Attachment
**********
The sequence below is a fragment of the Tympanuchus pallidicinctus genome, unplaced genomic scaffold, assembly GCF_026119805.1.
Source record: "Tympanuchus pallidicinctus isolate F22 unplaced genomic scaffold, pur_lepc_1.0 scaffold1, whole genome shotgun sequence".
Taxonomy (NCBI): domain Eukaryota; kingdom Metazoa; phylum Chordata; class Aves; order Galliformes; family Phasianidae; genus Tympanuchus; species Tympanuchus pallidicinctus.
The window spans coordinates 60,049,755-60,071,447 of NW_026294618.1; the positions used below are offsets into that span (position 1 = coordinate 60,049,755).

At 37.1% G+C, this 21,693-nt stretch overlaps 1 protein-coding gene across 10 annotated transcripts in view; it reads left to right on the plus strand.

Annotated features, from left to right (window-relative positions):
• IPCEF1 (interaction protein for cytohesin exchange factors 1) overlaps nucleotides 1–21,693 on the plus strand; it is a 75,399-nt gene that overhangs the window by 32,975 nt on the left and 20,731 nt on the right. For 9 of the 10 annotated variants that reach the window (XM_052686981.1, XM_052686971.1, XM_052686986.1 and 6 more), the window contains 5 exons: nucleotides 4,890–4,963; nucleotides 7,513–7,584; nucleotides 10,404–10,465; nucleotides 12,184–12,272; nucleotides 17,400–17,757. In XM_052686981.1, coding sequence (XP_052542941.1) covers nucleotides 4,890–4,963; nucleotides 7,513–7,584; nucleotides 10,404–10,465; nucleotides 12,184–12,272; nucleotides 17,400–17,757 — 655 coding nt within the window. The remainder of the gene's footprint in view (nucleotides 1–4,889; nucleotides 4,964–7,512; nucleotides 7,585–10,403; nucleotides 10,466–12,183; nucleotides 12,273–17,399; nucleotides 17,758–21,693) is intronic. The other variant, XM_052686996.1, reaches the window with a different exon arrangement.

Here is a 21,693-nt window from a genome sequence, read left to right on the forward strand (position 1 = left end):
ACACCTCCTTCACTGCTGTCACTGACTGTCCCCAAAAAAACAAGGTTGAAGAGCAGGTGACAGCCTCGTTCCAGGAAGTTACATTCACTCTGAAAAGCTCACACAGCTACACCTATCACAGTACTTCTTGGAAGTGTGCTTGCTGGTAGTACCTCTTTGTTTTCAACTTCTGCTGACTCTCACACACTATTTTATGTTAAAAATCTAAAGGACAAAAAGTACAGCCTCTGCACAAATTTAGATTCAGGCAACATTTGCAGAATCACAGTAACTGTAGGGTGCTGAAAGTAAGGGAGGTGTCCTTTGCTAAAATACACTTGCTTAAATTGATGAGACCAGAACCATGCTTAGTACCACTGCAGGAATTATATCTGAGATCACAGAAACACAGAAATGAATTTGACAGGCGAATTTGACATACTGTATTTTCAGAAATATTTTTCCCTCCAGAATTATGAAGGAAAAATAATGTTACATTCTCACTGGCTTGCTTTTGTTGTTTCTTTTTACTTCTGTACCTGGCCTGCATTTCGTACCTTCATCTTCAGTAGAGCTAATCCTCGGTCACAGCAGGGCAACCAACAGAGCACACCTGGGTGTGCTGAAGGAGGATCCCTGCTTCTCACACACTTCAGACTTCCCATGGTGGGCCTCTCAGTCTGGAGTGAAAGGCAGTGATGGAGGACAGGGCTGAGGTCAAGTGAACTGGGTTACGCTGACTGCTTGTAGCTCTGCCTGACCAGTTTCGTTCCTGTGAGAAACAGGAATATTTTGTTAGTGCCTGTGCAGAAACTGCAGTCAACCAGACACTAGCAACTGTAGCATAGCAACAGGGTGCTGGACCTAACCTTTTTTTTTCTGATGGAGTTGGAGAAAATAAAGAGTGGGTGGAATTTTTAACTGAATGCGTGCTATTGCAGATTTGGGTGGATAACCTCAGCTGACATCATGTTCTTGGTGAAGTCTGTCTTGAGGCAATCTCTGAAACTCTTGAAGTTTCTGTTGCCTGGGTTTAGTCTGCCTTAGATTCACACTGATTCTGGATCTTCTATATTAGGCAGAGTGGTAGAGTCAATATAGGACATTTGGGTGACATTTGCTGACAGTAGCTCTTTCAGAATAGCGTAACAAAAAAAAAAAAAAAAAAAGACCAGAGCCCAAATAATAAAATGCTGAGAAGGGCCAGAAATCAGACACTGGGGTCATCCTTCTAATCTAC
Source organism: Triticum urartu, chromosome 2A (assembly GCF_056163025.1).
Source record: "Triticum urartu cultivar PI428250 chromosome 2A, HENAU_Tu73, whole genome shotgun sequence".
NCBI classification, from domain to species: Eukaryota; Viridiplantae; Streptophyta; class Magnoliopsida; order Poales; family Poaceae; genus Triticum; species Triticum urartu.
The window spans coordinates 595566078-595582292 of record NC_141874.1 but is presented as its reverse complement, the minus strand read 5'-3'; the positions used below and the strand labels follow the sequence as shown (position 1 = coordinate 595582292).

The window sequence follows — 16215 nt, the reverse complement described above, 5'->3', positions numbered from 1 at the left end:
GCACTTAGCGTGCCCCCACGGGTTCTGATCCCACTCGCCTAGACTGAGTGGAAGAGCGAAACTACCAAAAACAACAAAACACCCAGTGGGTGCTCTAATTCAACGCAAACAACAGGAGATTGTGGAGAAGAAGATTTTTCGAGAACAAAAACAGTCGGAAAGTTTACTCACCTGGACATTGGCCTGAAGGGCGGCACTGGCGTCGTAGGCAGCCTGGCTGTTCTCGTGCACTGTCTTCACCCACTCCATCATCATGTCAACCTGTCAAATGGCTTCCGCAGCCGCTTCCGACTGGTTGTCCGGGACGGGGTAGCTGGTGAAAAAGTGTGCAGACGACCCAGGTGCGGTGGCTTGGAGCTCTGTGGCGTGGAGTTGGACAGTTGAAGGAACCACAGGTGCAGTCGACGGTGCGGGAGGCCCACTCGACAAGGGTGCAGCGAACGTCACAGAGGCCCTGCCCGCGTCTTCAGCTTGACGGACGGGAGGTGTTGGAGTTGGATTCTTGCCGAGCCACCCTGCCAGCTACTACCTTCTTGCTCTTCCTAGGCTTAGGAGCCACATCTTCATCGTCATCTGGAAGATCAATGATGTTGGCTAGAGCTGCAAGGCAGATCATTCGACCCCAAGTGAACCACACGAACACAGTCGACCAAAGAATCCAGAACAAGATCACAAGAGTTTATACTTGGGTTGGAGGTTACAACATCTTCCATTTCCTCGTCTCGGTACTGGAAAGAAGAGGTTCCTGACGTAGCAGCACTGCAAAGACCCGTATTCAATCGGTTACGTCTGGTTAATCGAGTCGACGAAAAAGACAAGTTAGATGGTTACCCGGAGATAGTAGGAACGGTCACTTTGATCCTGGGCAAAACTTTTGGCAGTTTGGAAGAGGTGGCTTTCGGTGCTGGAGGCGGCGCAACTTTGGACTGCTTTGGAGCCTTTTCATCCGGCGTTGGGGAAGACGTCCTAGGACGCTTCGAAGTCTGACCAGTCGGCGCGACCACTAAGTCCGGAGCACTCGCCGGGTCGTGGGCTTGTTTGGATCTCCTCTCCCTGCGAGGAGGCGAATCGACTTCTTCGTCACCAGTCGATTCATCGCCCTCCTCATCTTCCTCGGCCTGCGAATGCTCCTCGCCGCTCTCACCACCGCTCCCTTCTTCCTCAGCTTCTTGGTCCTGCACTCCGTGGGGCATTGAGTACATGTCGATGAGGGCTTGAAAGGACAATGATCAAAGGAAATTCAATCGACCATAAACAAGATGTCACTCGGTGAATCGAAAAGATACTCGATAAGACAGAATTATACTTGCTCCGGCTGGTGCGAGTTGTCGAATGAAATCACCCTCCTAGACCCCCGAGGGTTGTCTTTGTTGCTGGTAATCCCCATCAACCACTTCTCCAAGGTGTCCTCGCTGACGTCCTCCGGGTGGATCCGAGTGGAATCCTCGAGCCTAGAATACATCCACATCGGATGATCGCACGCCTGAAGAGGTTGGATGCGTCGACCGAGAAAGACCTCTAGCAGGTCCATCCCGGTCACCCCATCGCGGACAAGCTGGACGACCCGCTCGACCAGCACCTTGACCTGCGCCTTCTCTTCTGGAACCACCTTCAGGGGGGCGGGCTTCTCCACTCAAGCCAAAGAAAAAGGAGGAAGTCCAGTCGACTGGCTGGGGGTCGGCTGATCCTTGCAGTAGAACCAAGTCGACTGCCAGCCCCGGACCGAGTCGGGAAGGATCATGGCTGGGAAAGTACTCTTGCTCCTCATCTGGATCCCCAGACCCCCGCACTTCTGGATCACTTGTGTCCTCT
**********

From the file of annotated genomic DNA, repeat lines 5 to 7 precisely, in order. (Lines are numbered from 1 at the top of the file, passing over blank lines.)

At 37.1% G+C, this 21,693-nt stretch overlaps 1 protein-coding gene across 10 annotated transcripts in view; it reads left to right on the plus strand.

Annotated features, from left to right (window-relative positions):
• IPCEF1 (interaction protein for cytohesin exchange factors 1) overlaps nucleotides 1–21,693 on the plus strand; it is a 75,399-nt gene that overhangs the window by 32,975 nt on the left and 20,731 nt on the right. For 9 of the 10 annotated variants that reach the window (XM_052686981.1, XM_052686971.1, XM_052686986.1 and 6 more), the window contains 5 exons: nucleotides 4,890–4,963; nucleotides 7,513–7,584; nucleotides 10,404–10,465; nucleotides 12,184–12,272; nucleotides 17,400–17,757. In XM_052686981.1, coding sequence (XP_052542941.1) covers nucleotides 4,890–4,963; nucleotides 7,513–7,584; nucleotides 10,404–10,465; nucleotides 12,184–12,272; nucleotides 17,400–17,757 — 655 coding nt within the window. The remainder of the gene's footprint in view (nucleotides 1–4,889; nucleotides 4,964–7,512; nucleotides 7,585–10,403; nucleotides 10,466–12,183; nucleotides 12,273–17,399; nucleotides 17,758–21,693) is intronic. The other variant, XM_052686996.1, reaches the window with a different exon arrangement.